by Greg Mayer
Another book that was just published in August is a new textbook of evolution intended for biology majors, Evolution: Making Sense of Life, by Carl Zimmer and Douglas Emlen; the title evokes Theodosius Dobzhansky‘s famous 1973 paper “Nothing in Biology Makes Sense Except in the Light of Evolution” (pdf). Carl Zimmer, a science writer and journalist, should be well familiar to WEIT readers, while Douglas Emlen, a biology professor at the University of Montana who works on sexual selection, has also drawn attention here at WEIT for his marvelous photographs of beetle weapons (and I wonder if he’s related to the famous Emlen family of biologists). Many illustrations have been provided by Carl Buell, the noted scientific illustrator. (I reviewed a couple of chapters in manuscript.)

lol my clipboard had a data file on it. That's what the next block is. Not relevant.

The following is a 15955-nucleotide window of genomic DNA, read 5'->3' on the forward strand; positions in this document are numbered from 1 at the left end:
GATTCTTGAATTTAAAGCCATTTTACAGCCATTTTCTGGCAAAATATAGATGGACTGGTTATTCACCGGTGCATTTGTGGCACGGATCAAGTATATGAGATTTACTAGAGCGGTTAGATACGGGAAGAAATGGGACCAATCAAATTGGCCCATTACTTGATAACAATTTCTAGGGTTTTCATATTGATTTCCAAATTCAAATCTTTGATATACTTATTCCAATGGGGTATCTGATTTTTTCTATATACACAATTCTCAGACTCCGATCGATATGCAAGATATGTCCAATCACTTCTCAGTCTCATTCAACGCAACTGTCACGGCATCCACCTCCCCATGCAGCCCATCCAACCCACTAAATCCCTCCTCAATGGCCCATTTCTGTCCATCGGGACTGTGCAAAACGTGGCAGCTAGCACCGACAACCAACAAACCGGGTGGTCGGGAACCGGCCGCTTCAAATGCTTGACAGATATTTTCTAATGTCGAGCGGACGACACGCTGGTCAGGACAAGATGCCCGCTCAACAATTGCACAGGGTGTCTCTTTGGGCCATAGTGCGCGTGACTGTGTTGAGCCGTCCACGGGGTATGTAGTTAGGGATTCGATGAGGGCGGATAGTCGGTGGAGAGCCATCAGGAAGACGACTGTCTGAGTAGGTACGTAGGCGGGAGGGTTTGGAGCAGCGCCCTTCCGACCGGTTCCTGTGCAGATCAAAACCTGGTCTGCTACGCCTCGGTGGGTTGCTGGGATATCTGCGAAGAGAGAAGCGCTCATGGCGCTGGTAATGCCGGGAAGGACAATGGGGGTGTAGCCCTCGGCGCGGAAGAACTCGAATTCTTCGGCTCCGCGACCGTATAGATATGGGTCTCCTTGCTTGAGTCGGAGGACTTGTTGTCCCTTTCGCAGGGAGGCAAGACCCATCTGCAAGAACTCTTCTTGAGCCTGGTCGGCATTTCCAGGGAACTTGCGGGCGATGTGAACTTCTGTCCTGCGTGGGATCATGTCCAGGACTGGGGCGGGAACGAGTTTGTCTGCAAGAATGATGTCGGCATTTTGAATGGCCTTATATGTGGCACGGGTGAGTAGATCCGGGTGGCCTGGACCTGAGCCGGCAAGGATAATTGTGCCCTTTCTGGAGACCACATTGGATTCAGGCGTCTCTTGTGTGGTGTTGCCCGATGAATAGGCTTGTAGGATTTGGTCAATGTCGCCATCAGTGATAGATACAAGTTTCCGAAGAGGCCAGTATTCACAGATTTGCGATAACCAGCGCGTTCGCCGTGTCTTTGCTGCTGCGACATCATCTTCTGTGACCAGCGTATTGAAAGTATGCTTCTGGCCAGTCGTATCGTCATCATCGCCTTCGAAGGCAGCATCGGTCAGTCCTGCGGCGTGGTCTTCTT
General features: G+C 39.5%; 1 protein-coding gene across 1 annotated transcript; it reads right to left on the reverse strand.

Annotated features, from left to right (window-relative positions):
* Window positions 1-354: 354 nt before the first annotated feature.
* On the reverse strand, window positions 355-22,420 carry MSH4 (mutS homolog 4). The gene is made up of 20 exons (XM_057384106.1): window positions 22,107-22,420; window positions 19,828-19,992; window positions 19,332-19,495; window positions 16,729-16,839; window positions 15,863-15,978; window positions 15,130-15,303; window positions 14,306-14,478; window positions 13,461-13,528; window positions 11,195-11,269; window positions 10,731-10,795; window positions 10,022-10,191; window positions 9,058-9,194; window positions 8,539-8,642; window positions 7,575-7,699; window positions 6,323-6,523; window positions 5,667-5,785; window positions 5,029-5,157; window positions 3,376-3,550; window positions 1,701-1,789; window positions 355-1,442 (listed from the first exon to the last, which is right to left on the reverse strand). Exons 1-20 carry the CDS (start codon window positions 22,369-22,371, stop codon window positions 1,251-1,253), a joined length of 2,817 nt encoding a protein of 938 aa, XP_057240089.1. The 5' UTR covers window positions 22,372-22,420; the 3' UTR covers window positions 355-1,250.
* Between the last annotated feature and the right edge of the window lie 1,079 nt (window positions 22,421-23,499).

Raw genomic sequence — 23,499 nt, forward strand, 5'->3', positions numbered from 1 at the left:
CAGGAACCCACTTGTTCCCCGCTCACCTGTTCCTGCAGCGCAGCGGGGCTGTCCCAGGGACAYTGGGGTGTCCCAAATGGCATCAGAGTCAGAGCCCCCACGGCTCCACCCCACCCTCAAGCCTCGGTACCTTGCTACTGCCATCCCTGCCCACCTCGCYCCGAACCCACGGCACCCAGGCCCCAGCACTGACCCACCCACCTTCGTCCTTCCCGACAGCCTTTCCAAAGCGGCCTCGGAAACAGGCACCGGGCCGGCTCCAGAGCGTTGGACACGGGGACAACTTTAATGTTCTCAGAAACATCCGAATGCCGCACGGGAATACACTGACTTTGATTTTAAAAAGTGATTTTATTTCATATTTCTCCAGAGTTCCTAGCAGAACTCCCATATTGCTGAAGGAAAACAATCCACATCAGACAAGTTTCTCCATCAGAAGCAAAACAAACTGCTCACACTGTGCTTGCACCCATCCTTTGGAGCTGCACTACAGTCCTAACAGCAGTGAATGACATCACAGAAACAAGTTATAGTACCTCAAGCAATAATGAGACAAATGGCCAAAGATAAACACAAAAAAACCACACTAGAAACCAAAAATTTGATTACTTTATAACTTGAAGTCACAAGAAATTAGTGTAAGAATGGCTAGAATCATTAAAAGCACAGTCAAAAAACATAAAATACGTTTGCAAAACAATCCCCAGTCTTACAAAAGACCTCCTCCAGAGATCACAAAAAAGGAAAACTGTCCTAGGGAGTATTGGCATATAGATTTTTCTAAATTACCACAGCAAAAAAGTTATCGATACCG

The book is an interesting collaboration between a science writer and a biologist. There have been other such collaborations, usually for large multi-author introductory textbooks, where a writer is brought on to meld together and bring unity of voice to the disparate writing styles of the many scientific authors. In this case however, Zimmer is already a noted author on evolutionary topics, having written such books as At the Water’s Edge (my favorite) and Evolution: The Triumph of an Idea (a companion to the PBS series), and had previously written The Tangled Bank: An Introduction to Evolution, intended as a non-majors text. The new majors’ text grew in part out of this earlier book.
The book is published by Roberts and Company of Greenwood Village, Colorado, a relatively new publisher that is quickly making a name for itself in academic biology publishing. In addition to textbooks, they publish important monographic works (e.g. Trevor Price’s Speciation in Birds, the perfect complement to Jerry and Allen Orr’s Speciation). We’ve noted one of their books, edited by Jonathan Losos, here at WEIT before.